11900 DATA O,6
11910 DATA D,*-F7,something moving around in the rafters.
11920 DATA D,*F7.-C6,a piece of cheese with a mouse attatched to it.
11930 DATA D,*F7.C6,the mouse and the cheese in the hat.
11940 DATA P,16
11950 DATA N,mouse,cheese,*F7
11960 DATA S,GE,*
11970 DATA S,DR,*

OBJECT 7 — BELL

11960 DATA O,7
11990 DATA D,*,a large brass bell.
12000 DATA P,11
12010 DATA N,bell,*
12020 DATA S,EX,*,a large church bell inscribed with the let ters 'ring me!'.

OBJECT 8 - GOATS

The goats object is a red herring. Examination of the goats will just confirm the genuine disappearance of the goatherd.

12030 DATA O,8
12040 DATA D,*,a lot of goats.
12050 DATA P,5
12060 DATA N,goat,goats,*
12070 DATA S,EX,*,They are tethered to posts. Strange! They seem to have eaten all the good grass they can reach. Pe rhaps they have not been moved -for a while?

OBJECT 9 - PRIEST

The priest may be described as doing one of three things depending on whether the bell has been rung (flag 1) and whether the hat is on the priest's head (flag 2). The sequence of state transitions is 1-2-3-1.

12080 DATA O,9
12090 DATA D,*-(F1/F2),a very small priest blessing the seer et crypt.
12100 DATA D,*F1.-F2,a very agitated priest looking up at th e belfrey.
12110 DATA D,*F2,a priest wearing a black hat over his head and shoulders!
12120 DATA P,12
12130 DATA N,priest,*
12140 DATA S,EX,*,He looks very small to you.

OBJECT 10 - SACK OF FLOUR

Note that the initial position is ‘nowhere' (location -1),

12150 DATA O,10
12160 DATA D,*,a sack of flour.
12170 DATA P,-1
12100 DATA N,sack,bag,flour,*
12190 DATA S,GE,*
12200 DATA S,DR,*
12210 DATA S,EX,*,It is labelled 'MegaMill Flour Co.

OBJECT 11 - WOODCUTTER

When the player first encounters the woodcutter (“-V25'), he is given the first description. If the player is also wearing the hat (object 1) on this first encounter ('*-V25.W1') the first two descriptions are given. The first description will appear in the object list, indented as normal. The second description will appear underneath the object list and will not be indented. This is another way implementing an event in AKS. Subsequent descriptions of this object will only give the third description.

12220 DATA O,11
12230 DATA D,*-V25,an out of breath woodcutter resting on his axe.
12240 DATA D,*—V25.W1,Suddenly the woodcutter snatches the h at and trys it on. " I wonder  if this will shield me from the sun ?" he says. "Pity. . . not my size." he grumbles and replaces the hat on your head.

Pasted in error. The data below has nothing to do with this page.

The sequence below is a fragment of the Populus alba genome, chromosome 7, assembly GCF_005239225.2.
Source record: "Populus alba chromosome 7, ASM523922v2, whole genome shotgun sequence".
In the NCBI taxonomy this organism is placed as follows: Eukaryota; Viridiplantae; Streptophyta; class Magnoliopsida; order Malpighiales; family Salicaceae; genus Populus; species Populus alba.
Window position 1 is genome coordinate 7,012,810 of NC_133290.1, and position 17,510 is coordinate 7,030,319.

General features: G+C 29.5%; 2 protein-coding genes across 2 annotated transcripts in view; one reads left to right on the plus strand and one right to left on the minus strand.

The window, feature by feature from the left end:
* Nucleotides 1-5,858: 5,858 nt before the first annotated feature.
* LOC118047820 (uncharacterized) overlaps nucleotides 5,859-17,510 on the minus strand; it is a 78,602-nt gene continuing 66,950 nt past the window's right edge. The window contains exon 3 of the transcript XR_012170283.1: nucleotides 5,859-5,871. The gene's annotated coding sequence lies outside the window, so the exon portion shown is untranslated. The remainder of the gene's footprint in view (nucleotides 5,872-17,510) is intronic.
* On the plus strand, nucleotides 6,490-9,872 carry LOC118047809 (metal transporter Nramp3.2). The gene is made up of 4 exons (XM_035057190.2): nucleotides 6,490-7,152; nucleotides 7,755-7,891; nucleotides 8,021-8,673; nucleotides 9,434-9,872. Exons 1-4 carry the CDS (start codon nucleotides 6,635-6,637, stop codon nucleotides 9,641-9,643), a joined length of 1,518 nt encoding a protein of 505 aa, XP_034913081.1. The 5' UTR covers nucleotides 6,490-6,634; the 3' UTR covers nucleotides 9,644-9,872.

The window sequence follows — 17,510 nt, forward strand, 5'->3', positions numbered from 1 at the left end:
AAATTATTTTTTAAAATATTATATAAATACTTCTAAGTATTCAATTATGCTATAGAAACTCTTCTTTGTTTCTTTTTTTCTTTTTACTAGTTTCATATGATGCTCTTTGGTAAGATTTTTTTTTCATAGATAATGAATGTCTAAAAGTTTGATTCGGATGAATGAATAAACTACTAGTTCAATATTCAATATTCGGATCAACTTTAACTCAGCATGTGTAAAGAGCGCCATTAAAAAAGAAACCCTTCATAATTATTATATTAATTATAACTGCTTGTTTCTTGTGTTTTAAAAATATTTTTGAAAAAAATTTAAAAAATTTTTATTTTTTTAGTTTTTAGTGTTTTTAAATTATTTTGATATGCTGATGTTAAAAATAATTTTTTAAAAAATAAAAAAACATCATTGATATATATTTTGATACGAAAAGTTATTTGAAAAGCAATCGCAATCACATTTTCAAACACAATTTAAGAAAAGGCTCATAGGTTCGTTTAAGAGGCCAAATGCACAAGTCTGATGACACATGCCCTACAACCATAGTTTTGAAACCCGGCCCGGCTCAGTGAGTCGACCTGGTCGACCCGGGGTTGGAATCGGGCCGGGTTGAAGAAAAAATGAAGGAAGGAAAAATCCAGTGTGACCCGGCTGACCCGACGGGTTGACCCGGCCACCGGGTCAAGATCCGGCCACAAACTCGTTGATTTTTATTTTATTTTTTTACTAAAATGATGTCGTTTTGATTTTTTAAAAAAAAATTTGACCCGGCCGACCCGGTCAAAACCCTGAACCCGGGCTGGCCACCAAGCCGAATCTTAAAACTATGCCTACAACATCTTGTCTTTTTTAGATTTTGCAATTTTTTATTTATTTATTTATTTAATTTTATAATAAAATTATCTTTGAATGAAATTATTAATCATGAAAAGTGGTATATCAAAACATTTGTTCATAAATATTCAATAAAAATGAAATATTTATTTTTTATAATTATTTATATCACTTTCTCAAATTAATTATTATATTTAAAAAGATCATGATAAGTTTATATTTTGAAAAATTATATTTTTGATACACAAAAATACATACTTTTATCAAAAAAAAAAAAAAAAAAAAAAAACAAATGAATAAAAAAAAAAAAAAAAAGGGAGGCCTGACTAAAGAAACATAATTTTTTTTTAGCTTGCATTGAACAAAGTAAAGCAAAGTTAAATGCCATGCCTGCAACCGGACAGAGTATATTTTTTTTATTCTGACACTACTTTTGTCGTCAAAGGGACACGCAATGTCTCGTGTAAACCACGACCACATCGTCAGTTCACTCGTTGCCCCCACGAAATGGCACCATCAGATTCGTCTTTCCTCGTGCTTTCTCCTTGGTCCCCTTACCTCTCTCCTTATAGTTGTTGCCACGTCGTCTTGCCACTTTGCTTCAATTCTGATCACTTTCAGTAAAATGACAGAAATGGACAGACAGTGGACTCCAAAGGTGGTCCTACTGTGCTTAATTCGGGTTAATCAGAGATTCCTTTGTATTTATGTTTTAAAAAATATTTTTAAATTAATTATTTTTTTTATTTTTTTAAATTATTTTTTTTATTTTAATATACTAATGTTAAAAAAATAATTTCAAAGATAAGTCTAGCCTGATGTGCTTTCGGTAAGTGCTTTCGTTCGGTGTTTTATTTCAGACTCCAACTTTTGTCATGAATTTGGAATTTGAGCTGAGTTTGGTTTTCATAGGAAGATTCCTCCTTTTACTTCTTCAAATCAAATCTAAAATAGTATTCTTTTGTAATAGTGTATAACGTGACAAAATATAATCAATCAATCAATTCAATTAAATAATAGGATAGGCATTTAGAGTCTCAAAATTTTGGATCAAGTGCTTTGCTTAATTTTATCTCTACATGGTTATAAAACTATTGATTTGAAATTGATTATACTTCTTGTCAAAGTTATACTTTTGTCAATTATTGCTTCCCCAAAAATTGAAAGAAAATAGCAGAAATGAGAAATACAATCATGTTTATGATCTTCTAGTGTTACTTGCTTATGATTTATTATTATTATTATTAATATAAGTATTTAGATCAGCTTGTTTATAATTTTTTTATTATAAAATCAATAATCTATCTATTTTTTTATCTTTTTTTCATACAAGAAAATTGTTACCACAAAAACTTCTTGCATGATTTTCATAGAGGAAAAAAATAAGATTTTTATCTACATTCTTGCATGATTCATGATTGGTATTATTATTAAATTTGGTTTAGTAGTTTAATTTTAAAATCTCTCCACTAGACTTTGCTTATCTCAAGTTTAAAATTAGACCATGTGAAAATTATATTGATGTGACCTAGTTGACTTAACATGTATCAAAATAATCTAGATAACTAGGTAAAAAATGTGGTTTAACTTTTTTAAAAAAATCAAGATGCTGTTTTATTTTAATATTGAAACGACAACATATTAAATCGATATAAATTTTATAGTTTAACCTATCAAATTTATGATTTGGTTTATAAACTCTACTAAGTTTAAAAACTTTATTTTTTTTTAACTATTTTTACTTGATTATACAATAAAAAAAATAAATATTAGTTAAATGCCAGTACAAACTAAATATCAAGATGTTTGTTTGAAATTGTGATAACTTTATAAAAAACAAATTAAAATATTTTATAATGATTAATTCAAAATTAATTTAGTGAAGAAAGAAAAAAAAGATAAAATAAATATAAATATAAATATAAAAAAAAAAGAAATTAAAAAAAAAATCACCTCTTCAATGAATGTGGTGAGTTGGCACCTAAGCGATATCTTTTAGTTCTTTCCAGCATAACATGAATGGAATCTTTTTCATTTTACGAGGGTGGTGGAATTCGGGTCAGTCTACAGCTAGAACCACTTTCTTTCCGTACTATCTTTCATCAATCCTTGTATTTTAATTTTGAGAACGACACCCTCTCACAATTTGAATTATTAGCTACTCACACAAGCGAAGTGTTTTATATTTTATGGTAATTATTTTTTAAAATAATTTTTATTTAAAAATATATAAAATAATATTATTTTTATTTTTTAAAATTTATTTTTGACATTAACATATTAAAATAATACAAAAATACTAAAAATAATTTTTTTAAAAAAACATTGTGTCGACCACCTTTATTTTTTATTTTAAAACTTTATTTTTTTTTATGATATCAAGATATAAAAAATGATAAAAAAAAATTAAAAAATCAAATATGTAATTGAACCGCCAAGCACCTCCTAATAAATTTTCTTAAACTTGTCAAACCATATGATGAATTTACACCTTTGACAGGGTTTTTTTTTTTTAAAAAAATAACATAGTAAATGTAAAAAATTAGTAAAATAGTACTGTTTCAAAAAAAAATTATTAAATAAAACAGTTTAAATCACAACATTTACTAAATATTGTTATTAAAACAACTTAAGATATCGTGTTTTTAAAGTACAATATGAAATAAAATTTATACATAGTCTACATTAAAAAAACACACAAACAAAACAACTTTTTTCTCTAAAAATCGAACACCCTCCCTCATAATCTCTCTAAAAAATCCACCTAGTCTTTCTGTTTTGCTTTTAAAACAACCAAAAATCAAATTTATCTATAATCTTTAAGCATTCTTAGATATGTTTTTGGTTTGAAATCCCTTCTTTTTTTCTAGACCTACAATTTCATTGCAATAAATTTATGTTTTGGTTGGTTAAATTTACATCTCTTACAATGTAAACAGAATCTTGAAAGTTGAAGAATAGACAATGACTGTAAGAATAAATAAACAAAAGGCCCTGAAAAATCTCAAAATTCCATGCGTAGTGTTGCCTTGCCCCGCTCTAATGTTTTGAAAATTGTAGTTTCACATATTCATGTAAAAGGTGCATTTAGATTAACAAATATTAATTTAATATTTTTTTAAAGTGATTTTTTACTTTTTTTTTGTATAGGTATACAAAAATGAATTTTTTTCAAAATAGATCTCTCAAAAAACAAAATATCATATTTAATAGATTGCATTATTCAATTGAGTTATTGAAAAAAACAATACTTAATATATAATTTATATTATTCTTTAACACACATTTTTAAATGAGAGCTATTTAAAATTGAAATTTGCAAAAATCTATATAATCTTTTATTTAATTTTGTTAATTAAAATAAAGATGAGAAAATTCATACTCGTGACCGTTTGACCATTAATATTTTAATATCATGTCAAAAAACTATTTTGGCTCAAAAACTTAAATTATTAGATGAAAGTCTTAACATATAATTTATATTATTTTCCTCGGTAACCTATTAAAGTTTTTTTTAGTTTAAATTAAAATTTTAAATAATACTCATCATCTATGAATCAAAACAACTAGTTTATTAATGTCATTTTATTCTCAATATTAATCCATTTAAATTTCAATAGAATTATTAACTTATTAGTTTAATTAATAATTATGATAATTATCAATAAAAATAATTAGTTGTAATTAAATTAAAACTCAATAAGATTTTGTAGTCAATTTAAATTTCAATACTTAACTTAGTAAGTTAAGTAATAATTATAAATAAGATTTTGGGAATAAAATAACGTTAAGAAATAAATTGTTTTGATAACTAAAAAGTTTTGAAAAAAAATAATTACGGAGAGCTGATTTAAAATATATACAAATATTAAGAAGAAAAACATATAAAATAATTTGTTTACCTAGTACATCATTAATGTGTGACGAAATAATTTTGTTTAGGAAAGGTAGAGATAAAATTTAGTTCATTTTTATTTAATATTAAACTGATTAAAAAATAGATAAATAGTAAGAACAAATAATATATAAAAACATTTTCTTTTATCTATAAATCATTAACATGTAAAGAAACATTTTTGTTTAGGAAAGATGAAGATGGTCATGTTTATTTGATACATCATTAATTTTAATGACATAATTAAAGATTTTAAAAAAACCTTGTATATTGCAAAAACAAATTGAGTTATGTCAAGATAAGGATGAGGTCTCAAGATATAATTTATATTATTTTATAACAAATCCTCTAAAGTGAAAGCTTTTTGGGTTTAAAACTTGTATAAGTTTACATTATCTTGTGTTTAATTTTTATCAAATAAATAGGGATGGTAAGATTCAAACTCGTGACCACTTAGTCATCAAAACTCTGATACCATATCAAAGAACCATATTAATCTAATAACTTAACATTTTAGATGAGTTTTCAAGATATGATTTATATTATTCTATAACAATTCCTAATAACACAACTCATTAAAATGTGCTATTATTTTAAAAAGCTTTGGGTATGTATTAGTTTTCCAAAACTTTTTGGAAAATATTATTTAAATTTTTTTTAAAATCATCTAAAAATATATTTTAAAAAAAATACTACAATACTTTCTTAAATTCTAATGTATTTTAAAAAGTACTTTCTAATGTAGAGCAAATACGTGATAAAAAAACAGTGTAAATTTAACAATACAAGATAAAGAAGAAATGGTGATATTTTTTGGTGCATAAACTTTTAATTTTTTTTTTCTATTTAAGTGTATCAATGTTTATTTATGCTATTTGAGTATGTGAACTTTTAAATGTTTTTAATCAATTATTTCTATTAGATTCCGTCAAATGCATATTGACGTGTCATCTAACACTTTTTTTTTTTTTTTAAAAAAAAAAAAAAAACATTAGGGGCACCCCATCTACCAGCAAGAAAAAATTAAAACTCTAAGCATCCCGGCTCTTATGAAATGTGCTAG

12250 DATA D,*V25,the woodcutter hard at work.
12260 DATA P,25
12270 DATA N,woodcutter,*
12280 DATA S,EX,*,A rather hot sweaty woodcutter.

OBJECT 12 - CAT

12290 DATA O,12
12300 DATA D,*F7,a friendly black cat drooling around your ankles.
12310 DATA D,*-F7,a friendly black cat.
12320 DATA P,-1
12330 DATA N,cat,*
12340 DATA S,EX,*,It looks friendly.

OBJECT 16 - BLACKSMITH

The blacksmith object may be in one of two states dependinq on whether he has been put in the stocks or not (ie. flaq 10 is T or F respectively).

12530 DATA O,16
12540 DATA D,*-F10,The blacksmith hard at work.
12550 DATA D,*F10,The blacksmith in the stocks.
12560 DATA P,9
12570 DATA N,blacksmith,smith,*
12580 DATA S,EX,*-F10,He looks rather hot.
12590 DATA S,EX,*F10,He looks stuck.

OBJECT 17 - STOCKS

The stocks have no function other than as something for the player to examine. The description given depends on flag 10 in the same way as object 16.

12600 DATA O,17
12610 DATA D,*,some stocks.
12620 DATA P,4
12630 DATA N,stocks,*
12640 DATA S,EX,*-F10,There Is a brass plaque with ‘Made by OXO' engraved on it.
12650 DATA S,EX,*F10,There seems to be a blacksmith in them!

★ YEAR: 1985
★ AUTHORS: Mike Lewis & Simon Price

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L'Amstrad CPC est une machine 8 bits à base d'un Z80 à 4MHz. Le premier de la gamme fut le CPC 464 en 1984, équipé d'un lecteur de cassettes intégré il se plaçait en concurrent  du Commodore C64 beaucoup plus compliqué à utiliser et plus cher. Ce fut un réel succès et sorti cette même années le CPC 664 équipé d'un lecteur de disquettes trois pouces intégré. Sa vie fut de courte durée puisqu'en 1985 il fut remplacé par le CPC 6128 qui était plus compact, plus soigné et surtout qui avait 128Ko de RAM au lieu de 64Ko.